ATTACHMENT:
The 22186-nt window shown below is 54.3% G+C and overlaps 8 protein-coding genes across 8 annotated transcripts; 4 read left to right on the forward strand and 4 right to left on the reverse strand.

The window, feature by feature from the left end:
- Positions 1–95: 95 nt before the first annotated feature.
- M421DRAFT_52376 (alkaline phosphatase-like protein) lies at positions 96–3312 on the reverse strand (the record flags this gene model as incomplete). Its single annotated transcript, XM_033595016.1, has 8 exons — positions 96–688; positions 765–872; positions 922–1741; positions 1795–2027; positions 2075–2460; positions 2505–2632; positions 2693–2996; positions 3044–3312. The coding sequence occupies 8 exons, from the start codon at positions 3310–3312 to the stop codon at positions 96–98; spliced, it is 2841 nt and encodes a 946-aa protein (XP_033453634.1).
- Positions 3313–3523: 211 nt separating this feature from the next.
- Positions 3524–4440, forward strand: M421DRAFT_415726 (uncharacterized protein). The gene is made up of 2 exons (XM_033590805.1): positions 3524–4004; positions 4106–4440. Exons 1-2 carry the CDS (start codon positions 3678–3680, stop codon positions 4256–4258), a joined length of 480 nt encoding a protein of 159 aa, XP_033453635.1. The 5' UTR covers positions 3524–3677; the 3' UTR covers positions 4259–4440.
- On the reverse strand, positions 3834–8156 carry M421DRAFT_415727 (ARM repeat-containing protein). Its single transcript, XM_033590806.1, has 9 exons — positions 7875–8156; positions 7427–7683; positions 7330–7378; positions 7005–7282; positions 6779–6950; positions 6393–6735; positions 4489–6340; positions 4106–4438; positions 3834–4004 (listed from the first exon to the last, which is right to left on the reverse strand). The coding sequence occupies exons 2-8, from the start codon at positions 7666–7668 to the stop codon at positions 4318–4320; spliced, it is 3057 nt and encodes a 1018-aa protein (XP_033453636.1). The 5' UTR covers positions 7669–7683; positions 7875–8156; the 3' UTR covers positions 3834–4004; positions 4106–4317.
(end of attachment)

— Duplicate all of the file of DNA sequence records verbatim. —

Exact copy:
The 22186-nt window shown below is 54.3% G+C and overlaps 8 protein-coding genes across 8 annotated transcripts; 4 read left to right on the forward strand and 4 right to left on the reverse strand.

The window, feature by feature from the left end:
- Positions 1–95: 95 nt before the first annotated feature.
- M421DRAFT_52376 (alkaline phosphatase-like protein) lies at positions 96–3312 on the reverse strand (the record flags this gene model as incomplete). Its single annotated transcript, XM_033595016.1, has 8 exons — positions 96–688; positions 765–872; positions 922–1741; positions 1795–2027; positions 2075–2460; positions 2505–2632; positions 2693–2996; positions 3044–3312. The coding sequence occupies 8 exons, from the start codon at positions 3310–3312 to the stop codon at positions 96–98; spliced, it is 2841 nt and encodes a 946-aa protein (XP_033453634.1).
- Positions 3313–3523: 211 nt separating this feature from the next.
- Positions 3524–4440, forward strand: M421DRAFT_415726 (uncharacterized protein). The gene is made up of 2 exons (XM_033590805.1): positions 3524–4004; positions 4106–4440. Exons 1-2 carry the CDS (start codon positions 3678–3680, stop codon positions 4256–4258), a joined length of 480 nt encoding a protein of 159 aa, XP_033453635.1. The 5' UTR covers positions 3524–3677; the 3' UTR covers positions 4259–4440.
- On the reverse strand, positions 3834–8156 carry M421DRAFT_415727 (ARM repeat-containing protein). Its single transcript, XM_033590806.1, has 9 exons — positions 7875–8156; positions 7427–7683; positions 7330–7378; positions 7005–7282; positions 6779–6950; positions 6393–6735; positions 4489–6340; positions 4106–4438; positions 3834–4004 (listed from the first exon to the last, which is right to left on the reverse strand). The coding sequence occupies exons 2-8, from the start codon at positions 7666–7668 to the stop codon at positions 4318–4320; spliced, it is 3057 nt and encodes a 1018-aa protein (XP_033453636.1). The 5' UTR covers positions 7669–7683; positions 7875–8156; the 3' UTR covers positions 3834–4004; positions 4106–4317.